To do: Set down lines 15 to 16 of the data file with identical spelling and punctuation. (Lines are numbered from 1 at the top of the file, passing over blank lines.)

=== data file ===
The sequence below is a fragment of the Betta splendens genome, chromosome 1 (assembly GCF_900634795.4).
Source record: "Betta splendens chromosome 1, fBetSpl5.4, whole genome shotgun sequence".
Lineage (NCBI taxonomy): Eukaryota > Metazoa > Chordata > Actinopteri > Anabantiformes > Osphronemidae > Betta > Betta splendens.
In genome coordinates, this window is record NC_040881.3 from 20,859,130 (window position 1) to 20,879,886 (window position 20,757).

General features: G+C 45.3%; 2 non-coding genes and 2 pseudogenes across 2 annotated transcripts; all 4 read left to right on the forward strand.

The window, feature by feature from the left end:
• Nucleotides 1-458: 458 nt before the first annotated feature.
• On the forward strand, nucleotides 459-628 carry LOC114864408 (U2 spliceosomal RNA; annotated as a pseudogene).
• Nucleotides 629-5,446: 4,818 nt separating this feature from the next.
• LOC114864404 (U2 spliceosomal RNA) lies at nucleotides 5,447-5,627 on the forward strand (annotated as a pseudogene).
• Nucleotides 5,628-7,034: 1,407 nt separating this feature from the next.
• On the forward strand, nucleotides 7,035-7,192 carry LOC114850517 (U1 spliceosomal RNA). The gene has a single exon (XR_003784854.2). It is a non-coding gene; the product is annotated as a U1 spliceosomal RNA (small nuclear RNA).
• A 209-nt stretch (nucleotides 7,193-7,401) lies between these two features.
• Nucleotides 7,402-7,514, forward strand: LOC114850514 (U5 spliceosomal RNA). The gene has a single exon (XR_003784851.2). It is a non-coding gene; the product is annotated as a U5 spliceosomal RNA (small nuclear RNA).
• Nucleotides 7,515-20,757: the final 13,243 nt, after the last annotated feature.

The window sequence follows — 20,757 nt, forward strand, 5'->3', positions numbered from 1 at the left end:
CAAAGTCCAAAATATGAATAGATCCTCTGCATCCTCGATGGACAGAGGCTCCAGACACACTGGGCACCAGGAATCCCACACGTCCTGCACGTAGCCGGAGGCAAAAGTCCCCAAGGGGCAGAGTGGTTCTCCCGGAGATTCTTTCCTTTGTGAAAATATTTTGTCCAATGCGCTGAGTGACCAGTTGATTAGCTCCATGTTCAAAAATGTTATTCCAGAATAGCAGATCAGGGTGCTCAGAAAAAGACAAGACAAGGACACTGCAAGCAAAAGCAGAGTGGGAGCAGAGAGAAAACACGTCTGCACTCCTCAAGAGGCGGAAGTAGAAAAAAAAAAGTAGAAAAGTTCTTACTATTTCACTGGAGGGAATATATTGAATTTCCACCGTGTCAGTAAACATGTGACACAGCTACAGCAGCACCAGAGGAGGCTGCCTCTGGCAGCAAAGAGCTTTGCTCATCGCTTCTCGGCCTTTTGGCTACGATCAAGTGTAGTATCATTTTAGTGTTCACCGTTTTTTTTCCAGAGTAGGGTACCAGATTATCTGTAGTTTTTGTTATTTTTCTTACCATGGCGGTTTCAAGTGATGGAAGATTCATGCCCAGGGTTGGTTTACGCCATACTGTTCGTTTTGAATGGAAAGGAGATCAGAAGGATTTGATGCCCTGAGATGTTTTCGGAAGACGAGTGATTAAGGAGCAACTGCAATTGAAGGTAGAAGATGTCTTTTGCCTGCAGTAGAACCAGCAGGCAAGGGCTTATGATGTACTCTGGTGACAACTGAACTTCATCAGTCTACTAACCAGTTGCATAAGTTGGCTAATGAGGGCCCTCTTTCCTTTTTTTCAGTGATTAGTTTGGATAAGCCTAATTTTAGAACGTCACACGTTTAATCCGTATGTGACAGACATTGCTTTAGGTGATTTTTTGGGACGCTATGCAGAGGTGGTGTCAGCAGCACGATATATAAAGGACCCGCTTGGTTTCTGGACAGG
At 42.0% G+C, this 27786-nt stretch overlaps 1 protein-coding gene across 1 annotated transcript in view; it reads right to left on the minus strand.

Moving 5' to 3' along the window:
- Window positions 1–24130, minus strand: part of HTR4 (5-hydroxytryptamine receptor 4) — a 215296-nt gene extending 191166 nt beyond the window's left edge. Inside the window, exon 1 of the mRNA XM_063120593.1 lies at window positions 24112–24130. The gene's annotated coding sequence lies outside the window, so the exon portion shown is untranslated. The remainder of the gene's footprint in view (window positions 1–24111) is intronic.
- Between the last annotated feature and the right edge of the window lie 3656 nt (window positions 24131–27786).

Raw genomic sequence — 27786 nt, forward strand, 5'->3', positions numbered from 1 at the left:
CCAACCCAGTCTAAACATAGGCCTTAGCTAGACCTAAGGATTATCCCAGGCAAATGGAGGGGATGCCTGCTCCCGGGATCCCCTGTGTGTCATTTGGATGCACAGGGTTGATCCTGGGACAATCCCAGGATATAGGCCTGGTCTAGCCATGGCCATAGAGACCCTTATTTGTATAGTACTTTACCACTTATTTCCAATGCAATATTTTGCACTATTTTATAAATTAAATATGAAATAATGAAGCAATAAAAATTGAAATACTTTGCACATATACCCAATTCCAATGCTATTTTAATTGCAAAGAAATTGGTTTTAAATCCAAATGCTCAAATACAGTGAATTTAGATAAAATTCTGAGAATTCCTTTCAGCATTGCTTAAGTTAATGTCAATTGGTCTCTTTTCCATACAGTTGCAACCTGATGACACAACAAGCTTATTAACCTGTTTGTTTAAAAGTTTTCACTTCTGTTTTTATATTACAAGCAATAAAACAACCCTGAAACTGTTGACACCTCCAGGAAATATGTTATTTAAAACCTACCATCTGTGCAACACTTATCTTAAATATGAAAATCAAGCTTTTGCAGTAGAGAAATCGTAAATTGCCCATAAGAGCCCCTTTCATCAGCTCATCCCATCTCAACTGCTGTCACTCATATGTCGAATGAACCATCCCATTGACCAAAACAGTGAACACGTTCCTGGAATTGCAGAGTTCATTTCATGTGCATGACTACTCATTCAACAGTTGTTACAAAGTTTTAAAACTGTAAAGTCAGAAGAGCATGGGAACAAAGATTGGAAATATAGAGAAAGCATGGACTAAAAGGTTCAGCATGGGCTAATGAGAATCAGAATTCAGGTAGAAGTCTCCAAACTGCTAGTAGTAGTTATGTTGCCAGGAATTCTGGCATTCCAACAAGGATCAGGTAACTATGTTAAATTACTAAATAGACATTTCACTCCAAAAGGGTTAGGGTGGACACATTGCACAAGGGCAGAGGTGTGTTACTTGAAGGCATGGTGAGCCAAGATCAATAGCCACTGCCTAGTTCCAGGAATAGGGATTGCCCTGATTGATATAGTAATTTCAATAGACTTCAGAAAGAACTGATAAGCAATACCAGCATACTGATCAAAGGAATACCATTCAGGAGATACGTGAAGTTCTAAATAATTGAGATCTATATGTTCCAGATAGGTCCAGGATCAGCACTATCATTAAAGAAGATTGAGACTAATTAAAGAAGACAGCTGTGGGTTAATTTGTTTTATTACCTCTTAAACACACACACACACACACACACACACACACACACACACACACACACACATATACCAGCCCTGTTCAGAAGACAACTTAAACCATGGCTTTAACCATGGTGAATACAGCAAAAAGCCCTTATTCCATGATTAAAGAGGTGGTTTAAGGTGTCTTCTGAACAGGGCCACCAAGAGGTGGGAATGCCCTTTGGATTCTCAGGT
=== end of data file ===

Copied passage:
• Nucleotides 7,515-20,757: the final 13,243 nt, after the last annotated feature.

The window sequence follows — 20,757 nt, forward strand, 5'->3', positions numbered from 1 at the left end: